``The Reality of Hometown Tax Donations - Is your city a winner or a loser?'' that visualizes whether your town is gaining or losing money through hometown tax payments.


the hometown tax donation program that started in May 2008, local governments that had attractive local products but lacked a venue to promote them have been able to significantly increase their income by utilizing the return gift system. The local governments where people live will suffer a decrease in tax revenue, so there are differences between areas that are financially plentiful and those that are not. The Nihon Keizai Shimbun published ` `The Reality of Hometown Tax Donation: Is Your Town a Winner or a Loser?' ' based on the Ministry of Internal Affairs and Communications' current situation survey . It is said that you can understand it at a glance, so I actually tried using it.

The reality of hometown tax payments: Is your city a winner? Losers? : Nihon Keizai Shimbun

When you access the above URL, you will see a screen like the one below.

Scroll down and you will see an explanation of how the income and expenditure for hometown tax payments was calculated. According to this, in municipalities that receive

local allocation tax , the plus or minus amount is calculated as ``Amount of donations received - Expenses - Amount of resident tax deduction x 0.25'', and in municipalities that do not receive a local allocation tax, ``Amount of donations received - Expenses - Amount of resident tax deduction''. It is said that it is.

Click 'View Map' to actually see the map.

In the default 'real balance amount', regions with positive balances are displayed in red, and regions with negative balances are displayed in blue, and the darker the color, the larger the amount. Looking at the distribution of red and blue regions, you can see that metropolitan areas such as Tokyo, Osaka, and Aichi tend to have negative income and expenditure.

If you select 'Donation Amount Received' from the menu on the top right, you can see the color-coded amount of donations received.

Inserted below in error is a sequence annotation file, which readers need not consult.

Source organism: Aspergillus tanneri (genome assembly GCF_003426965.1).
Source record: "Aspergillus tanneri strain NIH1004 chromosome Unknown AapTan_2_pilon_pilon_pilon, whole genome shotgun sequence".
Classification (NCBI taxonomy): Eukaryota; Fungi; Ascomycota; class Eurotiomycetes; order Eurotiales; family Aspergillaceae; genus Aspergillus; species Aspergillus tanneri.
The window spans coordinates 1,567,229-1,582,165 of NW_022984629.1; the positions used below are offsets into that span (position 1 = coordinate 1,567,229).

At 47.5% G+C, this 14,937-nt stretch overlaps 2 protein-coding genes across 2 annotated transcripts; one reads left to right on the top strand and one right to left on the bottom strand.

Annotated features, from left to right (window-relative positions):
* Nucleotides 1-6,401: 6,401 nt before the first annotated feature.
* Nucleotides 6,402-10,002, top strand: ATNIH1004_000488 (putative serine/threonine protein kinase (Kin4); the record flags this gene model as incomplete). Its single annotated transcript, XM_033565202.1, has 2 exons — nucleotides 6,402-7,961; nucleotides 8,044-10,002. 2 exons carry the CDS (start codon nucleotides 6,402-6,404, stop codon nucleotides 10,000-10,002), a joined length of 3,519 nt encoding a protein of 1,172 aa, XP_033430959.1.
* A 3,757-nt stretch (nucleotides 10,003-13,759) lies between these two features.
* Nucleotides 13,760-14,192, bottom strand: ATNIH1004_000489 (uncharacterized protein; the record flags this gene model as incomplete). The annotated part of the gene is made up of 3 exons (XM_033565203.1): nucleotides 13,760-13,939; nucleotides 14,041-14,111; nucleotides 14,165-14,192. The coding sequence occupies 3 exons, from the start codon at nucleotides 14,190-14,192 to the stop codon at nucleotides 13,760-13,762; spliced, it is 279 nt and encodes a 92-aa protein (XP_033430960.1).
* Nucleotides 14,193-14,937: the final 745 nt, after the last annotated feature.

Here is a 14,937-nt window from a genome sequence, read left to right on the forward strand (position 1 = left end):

The total amount of expenses shows how much you spend on things like procuring return gifts and public relations costs, in other words, how much you spend on receiving donations through hometown tax payments.

By switching the displayed year at the bottom, you can also see how disparities are widening within the same prefecture.

There is also a function to filter by price range. As a test, I narrowed it down to municipalities with a real income and expenditure amount of '-10 billion yen', and the result was as shown below, so I clicked on Kawasaki City, Kanagawa Prefecture.

Looking at the details of the income and expenditure, Kawasaki City, Kanagawa Prefecture is a non-grant organization with abundant financial resources, so it cannot receive compensation from local allocation tax and is

directly affected by the outflow of tax revenue from hometown tax payments. It can be seen that

According to the Nihon Keizai Shimbun, ``The top winner is Miyakonojo City, Miyazaki Prefecture,'' so I entered ``Miyakonojo City, Miyazaki Prefecture'' in the search field in the upper left.

The details of Miyakonojo City, Miyazaki Prefecture are as follows. In particular, we can see that the real balance has increased significantly from 2018 to 2019. According to the city's

announcement , this is the fourth time that the city has ranked first in the nation in terms of amount received. However, it doesn't seem to be all smooth sailing, as there have been reports of people falsifying the origin of the chicken they received as return gifts.

in Review,   Web Service, Posted by log1l_ks